By Emily Kingsland
Earlier this month, the Center for International Education Benchmarking introduced a new feature on its web site. The Study Guide is intended to provide readers with a weekly summary of headlines from the top-performing education systems in the world. This month’s International Reads highlights some of the most important current issues in the news.
Teachers. In Japan, changes to teachers’ retirement packages have caused many teachers to think about retiring early before the changes go into effect. Japan education officials are struggling to figure out a work-around to ensure that students are not left without a teacher for the remainder of the school year, according to The Mainichi. A Valentine’s Day strike was held by educators in Victoria, Australia in protest of the pay package offered by the state—a modest 2.5 percent a year plus performance-based pay. The Australian Education Union is demanding a 12 percent raise over three years with no performance-based pay. But on the issue of improving the quality of the pool entering teaching, the teacher’s union and the government are on the same side—recently, Education Union federal president Angelo Gavrielatos issued a statement supporting the government’s initiative to raise the quality of students entering the teaching profession. In Ontario, newly elected Education Minister Liz Sandals is facing teacher dissatisfaction. Last fall, legislation was passed banning teacher strikes in the province. In January, the new law was used to impose a contract on public secondary school teachers. In response, teacher unions have asked their members to refrain from supervising extracurricular activities, which they see as outside their regular duties. Sandals said her first order of business is to ensure that new teacher contracts are the result of negotiation, not legislation.
Early Childhood Education. In Japan, government officials are considering offering free pre-school to children ages 3-5, in an effort to ease the financial burden on families, according to Inside Japan. This proposal comes at the same time that President Obama called for free pre-school for all 4-year-olds at or below 200 percent of the poverty line in the United States during his State of the Union address. Parents in Hong Kong are focused on another concern — that kindergartens are emphasizing grades and tests too much. In response, they are leading a movement to shift to kindergartens that emphasize learning through play, according to the South China Morning Post. And in New Zealand, the Pasifika Education Plan 2013-17 aims to lift Pasifika participation in early childhood education from its current rate of 86.8 percent to 98 percent by 2016, according to Radio New Zealand International.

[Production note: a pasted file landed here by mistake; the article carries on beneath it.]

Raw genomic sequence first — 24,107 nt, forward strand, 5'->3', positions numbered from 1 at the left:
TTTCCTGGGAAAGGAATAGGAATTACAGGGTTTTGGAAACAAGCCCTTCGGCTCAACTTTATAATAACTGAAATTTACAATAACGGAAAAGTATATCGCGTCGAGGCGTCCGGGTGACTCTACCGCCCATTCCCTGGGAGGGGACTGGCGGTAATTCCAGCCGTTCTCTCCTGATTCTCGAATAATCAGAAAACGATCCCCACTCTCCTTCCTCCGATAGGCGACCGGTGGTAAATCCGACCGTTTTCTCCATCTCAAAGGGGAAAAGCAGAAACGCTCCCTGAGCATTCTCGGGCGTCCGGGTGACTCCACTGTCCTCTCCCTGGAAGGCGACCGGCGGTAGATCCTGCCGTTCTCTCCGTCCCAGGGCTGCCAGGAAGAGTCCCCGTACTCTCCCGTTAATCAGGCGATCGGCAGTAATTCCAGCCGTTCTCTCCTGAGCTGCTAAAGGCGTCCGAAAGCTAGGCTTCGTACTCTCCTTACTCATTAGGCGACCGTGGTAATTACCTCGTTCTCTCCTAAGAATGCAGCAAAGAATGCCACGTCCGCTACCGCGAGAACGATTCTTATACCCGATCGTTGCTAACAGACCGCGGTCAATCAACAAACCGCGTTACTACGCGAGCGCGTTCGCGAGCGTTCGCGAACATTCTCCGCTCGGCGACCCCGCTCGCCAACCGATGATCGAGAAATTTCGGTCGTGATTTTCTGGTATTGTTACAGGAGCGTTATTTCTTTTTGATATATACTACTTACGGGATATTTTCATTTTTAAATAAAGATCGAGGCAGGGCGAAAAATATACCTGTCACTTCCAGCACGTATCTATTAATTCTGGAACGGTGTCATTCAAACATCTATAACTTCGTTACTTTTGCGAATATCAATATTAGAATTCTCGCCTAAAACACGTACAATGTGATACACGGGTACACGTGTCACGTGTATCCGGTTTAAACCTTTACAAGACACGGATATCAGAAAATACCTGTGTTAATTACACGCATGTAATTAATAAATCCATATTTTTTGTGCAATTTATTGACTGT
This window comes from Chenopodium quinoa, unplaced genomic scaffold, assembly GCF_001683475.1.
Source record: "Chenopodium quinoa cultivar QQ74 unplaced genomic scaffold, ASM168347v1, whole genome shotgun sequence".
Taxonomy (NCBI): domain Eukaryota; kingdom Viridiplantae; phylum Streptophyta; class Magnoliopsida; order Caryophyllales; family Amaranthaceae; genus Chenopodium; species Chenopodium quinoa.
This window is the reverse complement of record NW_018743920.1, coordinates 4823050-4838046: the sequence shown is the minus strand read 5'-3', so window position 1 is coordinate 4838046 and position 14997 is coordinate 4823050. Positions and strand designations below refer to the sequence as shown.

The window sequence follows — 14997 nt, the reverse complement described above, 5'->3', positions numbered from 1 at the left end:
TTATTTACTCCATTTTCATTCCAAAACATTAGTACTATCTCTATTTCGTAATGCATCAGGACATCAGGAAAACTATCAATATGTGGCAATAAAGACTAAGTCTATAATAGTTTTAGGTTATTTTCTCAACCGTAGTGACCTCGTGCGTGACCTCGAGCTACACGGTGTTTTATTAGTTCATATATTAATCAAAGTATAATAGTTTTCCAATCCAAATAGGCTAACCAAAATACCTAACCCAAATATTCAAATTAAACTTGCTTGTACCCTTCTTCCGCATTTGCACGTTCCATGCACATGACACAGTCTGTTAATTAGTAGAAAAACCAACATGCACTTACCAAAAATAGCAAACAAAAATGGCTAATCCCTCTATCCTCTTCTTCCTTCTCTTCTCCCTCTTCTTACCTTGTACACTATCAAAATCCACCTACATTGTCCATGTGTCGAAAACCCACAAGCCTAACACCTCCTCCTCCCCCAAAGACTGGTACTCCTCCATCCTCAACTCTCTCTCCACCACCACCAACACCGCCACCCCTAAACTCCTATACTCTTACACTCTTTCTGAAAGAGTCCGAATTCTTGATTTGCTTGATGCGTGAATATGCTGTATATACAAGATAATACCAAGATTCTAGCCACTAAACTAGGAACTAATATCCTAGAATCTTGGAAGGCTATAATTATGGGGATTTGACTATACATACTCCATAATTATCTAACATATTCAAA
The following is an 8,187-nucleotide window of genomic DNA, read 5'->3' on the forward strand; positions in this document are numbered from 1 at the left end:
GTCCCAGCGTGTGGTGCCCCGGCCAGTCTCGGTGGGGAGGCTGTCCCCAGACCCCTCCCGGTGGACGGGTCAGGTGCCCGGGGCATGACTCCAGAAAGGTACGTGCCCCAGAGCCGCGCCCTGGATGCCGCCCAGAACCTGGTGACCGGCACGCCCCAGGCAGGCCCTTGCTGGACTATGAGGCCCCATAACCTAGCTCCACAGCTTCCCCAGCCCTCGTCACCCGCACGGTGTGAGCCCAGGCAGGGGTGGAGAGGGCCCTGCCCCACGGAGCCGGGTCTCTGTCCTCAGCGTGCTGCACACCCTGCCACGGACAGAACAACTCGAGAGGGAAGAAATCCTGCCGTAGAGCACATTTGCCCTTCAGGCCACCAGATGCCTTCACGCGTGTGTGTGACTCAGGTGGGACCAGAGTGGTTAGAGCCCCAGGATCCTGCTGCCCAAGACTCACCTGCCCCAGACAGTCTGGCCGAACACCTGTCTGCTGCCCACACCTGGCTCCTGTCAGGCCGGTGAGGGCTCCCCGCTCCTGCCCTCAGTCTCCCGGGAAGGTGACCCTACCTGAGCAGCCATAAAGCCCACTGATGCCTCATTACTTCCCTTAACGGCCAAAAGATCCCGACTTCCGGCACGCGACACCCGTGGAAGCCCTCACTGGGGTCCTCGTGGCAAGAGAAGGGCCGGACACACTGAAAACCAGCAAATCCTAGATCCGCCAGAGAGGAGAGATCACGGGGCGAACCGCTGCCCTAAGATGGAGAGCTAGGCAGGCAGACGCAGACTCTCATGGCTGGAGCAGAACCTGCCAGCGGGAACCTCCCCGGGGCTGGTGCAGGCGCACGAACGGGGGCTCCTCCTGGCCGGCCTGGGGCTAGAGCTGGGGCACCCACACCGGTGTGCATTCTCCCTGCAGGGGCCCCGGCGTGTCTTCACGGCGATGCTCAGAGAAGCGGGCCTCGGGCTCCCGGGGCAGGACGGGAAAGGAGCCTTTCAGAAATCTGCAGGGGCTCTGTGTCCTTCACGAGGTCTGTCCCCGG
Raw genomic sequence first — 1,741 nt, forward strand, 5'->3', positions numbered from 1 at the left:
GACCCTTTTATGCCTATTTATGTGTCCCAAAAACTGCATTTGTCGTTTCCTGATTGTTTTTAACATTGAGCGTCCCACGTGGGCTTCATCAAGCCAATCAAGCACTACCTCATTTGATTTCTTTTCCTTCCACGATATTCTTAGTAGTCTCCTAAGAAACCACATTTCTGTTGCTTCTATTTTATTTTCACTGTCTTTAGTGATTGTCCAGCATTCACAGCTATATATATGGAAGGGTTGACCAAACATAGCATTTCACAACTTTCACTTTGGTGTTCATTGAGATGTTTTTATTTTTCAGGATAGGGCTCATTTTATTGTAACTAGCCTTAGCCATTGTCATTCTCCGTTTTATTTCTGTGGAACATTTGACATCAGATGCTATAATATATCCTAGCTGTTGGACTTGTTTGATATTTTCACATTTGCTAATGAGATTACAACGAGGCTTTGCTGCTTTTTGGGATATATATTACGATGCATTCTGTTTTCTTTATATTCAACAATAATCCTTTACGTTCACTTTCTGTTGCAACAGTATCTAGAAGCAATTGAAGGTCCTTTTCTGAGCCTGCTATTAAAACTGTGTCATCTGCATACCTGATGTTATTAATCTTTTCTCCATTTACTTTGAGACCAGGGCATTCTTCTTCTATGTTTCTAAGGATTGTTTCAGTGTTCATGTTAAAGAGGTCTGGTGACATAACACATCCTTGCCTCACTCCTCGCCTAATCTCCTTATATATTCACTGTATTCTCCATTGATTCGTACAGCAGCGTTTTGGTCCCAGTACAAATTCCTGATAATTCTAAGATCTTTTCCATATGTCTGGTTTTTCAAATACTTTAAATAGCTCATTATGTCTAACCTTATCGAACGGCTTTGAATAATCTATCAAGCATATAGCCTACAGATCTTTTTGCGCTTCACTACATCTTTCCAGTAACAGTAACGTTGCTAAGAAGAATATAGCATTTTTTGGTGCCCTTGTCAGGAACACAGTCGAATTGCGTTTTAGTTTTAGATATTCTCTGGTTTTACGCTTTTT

Post-secondary Education. A February 3rd editorial in the Japan Times calls for major changes in the country’s university entrance exam system, arguing that the current assessments measure knowledge acquired rather than deeper comprehension, aptitude and potential. Meanwhile, researchers at the Hong Kong Institute of Education (HKIE) say educational inequality is getting worse, despite the increased number of publicly funded university places. A recent HKIE study found that students from wealthy families are nearly four times more likely to enroll in a university than those living in poverty. That’s a much wider gap than 20 years ago. The Netherlands is looking to the liberal arts model to solve some of their higher education challenges related to a lack of differentiation and excellence. Inside Higher Ed reports liberal art schools (known there as university colleges), “have had an outsized impact on Dutch higher education policies and practices, inspiring the growing movement toward selective admissions and the development of ‘excellence’ programs within a famously egalitarian higher education system.”
Choice and Charters. The Education Amendment Bill, introduced last year in New Zealand, would create legal recognition of charter schools there. However, the Treasury has found evidence that school systems using strongly competitive elements do not produce systematically better student outcomes and other critics are arguing that charter schools will take public money but be free from government scrutiny. While charter schools are not prevalent in Canada, school competition does exist in the form of four separate publicly funded systems catering to the English and French non-religious and Catholic constituencies of Ontario. With birth rates in that province on the decline, schools are struggling to keep enrollment levels high. But the schools don’t just compete for students in name only: recently, schools have taken to touting their extracurricular programs in advertisements in local media and attending other schools’ open houses in order to gain an edge. For more on this story, see the article in The Globe and Mail.
International Benchmarking. And finally, Shanghai is looking forward to the December publication of the 2012 PISA results to show the world that, once again, they are on top of the international education league tables. According to Shanghai education officials interviewed by the Sydney Morning Herald, “tests recently conducted for the next PISA report…will show Shanghai students have further improved their results and consolidated their lead in the world.” In the same article, Deputy Director of the OECD Education Division Andreas Schleicher says, “Maybe it’s time to change some of our stereotypes. What you see today in the school system in Shanghai is what you are going to see in the labour market tomorrow.” Learn more about the results from the most recent TIMMS and PIRLS international assessments by clicking here.
Check back to our web site on a weekly basis for more education news from the top-performing education systems in the world.